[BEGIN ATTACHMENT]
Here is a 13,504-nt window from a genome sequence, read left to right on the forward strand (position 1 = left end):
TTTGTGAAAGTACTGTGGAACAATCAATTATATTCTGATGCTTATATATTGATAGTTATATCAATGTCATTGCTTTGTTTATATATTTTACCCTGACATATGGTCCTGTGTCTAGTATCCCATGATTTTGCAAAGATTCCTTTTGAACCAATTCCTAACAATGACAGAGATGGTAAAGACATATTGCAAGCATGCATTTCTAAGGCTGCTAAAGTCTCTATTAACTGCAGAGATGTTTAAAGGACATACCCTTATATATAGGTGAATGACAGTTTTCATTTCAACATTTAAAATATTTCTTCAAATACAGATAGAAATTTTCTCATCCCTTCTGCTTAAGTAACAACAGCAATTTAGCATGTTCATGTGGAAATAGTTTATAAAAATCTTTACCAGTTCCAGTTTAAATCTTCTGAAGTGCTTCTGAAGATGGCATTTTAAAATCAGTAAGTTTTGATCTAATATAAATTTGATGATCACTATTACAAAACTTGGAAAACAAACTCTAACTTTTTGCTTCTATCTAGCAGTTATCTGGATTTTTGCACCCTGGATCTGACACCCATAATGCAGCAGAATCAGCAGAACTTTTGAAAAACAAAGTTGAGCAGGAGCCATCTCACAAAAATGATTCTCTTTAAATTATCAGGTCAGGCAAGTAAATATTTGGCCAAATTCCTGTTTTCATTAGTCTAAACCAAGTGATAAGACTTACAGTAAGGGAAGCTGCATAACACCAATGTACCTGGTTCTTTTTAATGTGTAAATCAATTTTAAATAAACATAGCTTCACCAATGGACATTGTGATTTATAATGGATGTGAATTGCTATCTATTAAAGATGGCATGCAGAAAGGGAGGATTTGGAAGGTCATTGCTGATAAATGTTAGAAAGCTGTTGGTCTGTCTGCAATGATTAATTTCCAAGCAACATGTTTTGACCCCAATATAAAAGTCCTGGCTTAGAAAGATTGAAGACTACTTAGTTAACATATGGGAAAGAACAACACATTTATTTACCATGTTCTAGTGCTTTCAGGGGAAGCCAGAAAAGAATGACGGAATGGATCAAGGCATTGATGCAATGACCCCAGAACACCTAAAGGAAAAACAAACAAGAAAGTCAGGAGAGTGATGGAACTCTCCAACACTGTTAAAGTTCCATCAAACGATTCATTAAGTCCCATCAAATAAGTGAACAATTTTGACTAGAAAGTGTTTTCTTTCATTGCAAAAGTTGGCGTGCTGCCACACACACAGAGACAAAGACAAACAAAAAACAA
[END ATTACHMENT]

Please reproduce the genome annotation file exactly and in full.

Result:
Here is a 13,504-nt window from a genome sequence, read left to right on the forward strand (position 1 = left end):
TTTGTGAAAGTACTGTGGAACAATCAATTATATTCTGATGCTTATATATTGATAGTTATATCAATGTCATTGCTTTGTTTATATATTTTACCCTGACATATGGTCCTGTGTCTAGTATCCCATGATTTTGCAAAGATTCCTTTTGAACCAATTCCTAACAATGACAGAGATGGTAAAGACATATTGCAAGCATGCATTTCTAAGGCTGCTAAAGTCTCTATTAACTGCAGAGATGTTTAAAGGACATACCCTTATATATAGGTGAATGACAGTTTTCATTTCAACATTTAAAATATTTCTTCAAATACAGATAGAAATTTTCTCATCCCTTCTGCTTAAGTAACAACAGCAATTTAGCATGTTCATGTGGAAATAGTTTATAAAAATCTTTACCAGTTCCAGTTTAAATCTTCTGAAGTGCTTCTGAAGATGGCATTTTAAAATCAGTAAGTTTTGATCTAATATAAATTTGATGATCACTATTACAAAACTTGGAAAACAAACTCTAACTTTTTGCTTCTATCTAGCAGTTATCTGGATTTTTGCACCCTGGATCTGACACCCATAATGCAGCAGAATCAGCAGAACTTTTGAAAAACAAAGTTGAGCAGGAGCCATCTCACAAAAATGATTCTCTTTAAATTATCAGGTCAGGCAAGTAAATATTTGGCCAAATTCCTGTTTTCATTAGTCTAAACCAAGTGATAAGACTTACAGTAAGGGAAGCTGCATAACACCAATGTACCTGGTTCTTTTTAATGTGTAAATCAATTTTAAATAAACATAGCTTCACCAATGGACATTGTGATTTATAATGGATGTGAATTGCTATCTATTAAAGATGGCATGCAGAAAGGGAGGATTTGGAAGGTCATTGCTGATAAATGTTAGAAAGCTGTTGGTCTGTCTGCAATGATTAATTTCCAAGCAACATGTTTTGACCCCAATATAAAAGTCCTGGCTTAGAAAGATTGAAGACTACTTAGTTAACATATGGGAAAGAACAACACATTTATTTACCATGTTCTAGTGCTTTCAGGGGAAGCCAGAAAAGAATGACGGAATGGATCAAGGCATTGATGCAATGACCCCAGAACACCTAAAGGAAAAACAAACAAGAAAGTCAGGAGAGTGATGGAACTCTCCAACACTGTTAAAGTTCCATCAAACGATTCATTAAGTCCCATCAAATAAGTGAACAATTTTGACTAGAAAGTGTTTTCTTTCATTGCAAAAGTTGGCGTGCTGCCACACACACAGAGACAAAGACAAACAAAAAACAA